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July 07, 2019

Short Workouts Still Work
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Think you don’t have the time to follow an exercise program? A fitness expert says just a one minute workout can give you REAL health benefits. Then, kids join gangs for all the wrong reasons. A research study now shows that gang membership can cause mental health problems.
Episode Segments:
 
One Minute Workouts
Martin Gibala, PhD, is Professor and Chair of the Department of Kinesiology, McMaster University in Ontario. Dr. Gibala led a study that found that a single minute of very intense exercise produces health benefits similar to longer, traditional endurance training. He recommends the plan for occasionally busy days, not as a permanent substitute for longer and more moderate workouts. He said the findings put to rest the common excuse for not getting in shape: there is not enough time.
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Street Gangs and Depression
Chris Melde, PhD, is Associate Professor and Director of Graduate Studies, School of Criminal Justice at Michigan State University. Dr. Melde was the co-author of a study of street gang membership. He found that depression and suicidal thoughts or attempts are common among youth who join gangs. He outlined the reasons that many troubled teens join gangs and why gang life causes already significant problems in their lives to become even worse.
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The New Aging
Matthias Hollwich, is an internationally-recognized architect, author of New Aging: Live Smarter Now to Live Better Forever. Mr. Hollwich discussed ways that homes and communities can be redesigned to make aging a graceful and fulfilling aspect of life. He discussed changes to specific rooms, to help seniors stay safely in their homes for as long as possible.
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Guest(s) Appearing on this Episode
Martin Gibala
My research examines the regulation of skeletal muscle energy provision. I am particularly interested in the potential for exercise and/or nutrition to induce metabolic adaptations at the molecular and cellular levels in humans. In addition to basic, mechanistic studies, I also conduct applied research that examines the impact of exercise training and dietary manipulation on sport performance. Recent work in my laboratory has focused on two main areas:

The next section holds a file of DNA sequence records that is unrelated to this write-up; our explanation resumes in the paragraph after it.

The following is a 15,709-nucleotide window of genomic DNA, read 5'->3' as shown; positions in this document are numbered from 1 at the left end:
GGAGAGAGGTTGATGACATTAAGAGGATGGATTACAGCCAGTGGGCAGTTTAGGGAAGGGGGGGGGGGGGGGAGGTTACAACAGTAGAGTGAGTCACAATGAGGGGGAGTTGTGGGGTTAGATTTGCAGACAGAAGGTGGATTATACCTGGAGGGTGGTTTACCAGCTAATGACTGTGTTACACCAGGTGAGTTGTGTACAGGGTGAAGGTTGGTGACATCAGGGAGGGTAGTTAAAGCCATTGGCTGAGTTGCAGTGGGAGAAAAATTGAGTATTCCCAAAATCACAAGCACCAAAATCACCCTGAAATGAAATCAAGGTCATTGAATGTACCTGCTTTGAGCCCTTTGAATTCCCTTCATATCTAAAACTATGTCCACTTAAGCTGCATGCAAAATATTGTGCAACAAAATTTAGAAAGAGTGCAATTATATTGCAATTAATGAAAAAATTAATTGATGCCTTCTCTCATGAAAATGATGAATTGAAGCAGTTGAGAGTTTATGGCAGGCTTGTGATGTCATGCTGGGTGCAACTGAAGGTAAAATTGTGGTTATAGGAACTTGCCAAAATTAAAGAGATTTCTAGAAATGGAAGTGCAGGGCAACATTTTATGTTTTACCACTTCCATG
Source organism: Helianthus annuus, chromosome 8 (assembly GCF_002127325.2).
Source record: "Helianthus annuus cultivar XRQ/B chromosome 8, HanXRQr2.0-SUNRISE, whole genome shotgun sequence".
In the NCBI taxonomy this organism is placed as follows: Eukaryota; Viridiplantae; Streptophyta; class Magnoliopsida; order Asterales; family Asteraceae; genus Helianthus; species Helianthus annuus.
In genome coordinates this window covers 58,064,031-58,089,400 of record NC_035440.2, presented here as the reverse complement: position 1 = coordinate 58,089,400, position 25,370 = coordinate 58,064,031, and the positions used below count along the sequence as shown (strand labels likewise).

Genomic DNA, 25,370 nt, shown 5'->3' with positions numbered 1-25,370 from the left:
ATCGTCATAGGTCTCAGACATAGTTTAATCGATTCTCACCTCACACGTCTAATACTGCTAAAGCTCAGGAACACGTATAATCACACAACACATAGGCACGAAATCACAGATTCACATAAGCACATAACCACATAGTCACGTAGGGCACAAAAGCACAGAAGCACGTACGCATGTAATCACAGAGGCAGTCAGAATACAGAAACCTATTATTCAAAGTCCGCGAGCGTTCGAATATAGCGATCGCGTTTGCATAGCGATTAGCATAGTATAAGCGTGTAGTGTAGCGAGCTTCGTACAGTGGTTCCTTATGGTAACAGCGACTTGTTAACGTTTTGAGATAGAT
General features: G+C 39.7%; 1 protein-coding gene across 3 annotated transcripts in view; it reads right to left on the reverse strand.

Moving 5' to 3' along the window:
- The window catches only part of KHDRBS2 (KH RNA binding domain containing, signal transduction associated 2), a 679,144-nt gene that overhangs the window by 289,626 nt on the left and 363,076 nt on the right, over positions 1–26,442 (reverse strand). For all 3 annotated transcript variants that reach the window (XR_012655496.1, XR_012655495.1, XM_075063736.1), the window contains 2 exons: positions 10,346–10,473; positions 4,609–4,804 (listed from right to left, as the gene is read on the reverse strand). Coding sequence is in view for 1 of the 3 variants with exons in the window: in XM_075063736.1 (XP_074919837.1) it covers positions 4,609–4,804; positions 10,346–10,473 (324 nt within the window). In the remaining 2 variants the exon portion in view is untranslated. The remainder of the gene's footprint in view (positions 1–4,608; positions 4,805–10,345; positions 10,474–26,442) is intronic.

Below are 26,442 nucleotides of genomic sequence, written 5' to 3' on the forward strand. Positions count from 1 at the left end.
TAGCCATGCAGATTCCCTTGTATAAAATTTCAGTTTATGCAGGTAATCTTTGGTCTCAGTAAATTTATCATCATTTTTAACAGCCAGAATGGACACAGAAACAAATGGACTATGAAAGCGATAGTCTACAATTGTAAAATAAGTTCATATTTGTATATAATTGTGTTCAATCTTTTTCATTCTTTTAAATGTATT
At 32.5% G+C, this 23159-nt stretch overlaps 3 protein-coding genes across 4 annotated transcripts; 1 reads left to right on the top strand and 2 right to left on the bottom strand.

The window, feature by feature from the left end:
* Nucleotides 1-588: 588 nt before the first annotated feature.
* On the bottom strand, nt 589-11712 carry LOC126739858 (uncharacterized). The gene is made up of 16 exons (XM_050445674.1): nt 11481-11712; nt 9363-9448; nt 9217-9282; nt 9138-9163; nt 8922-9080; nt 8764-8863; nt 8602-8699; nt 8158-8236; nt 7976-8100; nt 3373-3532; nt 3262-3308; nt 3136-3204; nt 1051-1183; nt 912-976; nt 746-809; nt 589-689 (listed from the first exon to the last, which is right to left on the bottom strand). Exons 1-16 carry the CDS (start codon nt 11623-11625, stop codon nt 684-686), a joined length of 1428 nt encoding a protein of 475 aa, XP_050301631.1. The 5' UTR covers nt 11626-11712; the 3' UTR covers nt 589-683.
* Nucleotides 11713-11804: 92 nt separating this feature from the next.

(1) Metabolic adaptations to low-volume, high-intensity interval training, with an emphasis on the regulation of oxidative energy provision.

(2) The potential for alterations in nutrient availability to impact the acute or chronic adaptations to exercise training.


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Chris Melde
Chris Melde is an associate professor and Director of Graduate Studies in the School of Criminal Justice at Michigan State University. His primary research interests include program evaluation, the impact of violent offending and victimization on adolescent development, street gangs, reactions to victimization risk, and criminological theory. He is currently working on an NIJ funded multi-method multi-site study of the impact of gang desistance on adolescent development, especially as it relates to violent offending and victimization. He has also recently worked on the evaluation of Lansing, Michigan’s Neighborhood Stabilization and Youth Violence Initiative; the evaluation of the Project Safe Neighborhoods Comprehensive Anti-Gang Initiative; the National Evaluation of the Gang Resistance Education and Training Program (G.R.E.A.T.); and the National Evaluation of the Teens, Crime, and the Community: Community Works Program. His recent work has appeared in such outlets as Criminology, Criminology and Public Policy, Journal of Research in Crime and Delinquency, Justice Quarterly, and Journal of Quantitative Criminology.

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Matthias Hollwich
Matthias Hollwich is the co-founding principal of progressive New York architecture firm Hollwich Kushner (HWKN) and Architizer, the largest platform for architecture online.

Having previously led design teams within internationally acclaimed firms such as Rem Koolhaas’ Office for Metropolitan Architecture (OMA), Eisenman Architects, and Diller Scofidio + Renfro, Matthias has established himself at the forefront of a new generation of ground-and rule-breaking international architects.

Combining his understanding of how architecture and cities can perform better with his research as a visiting professor at the University of Pennsylvania, Matthias has developed a new line of thinking about how to make aging an empowering process. He has since shared this message at events for TEDx, PICNIC, the World Health Organization, and the New Aging conference at University of Pennsylvania.


The New Aging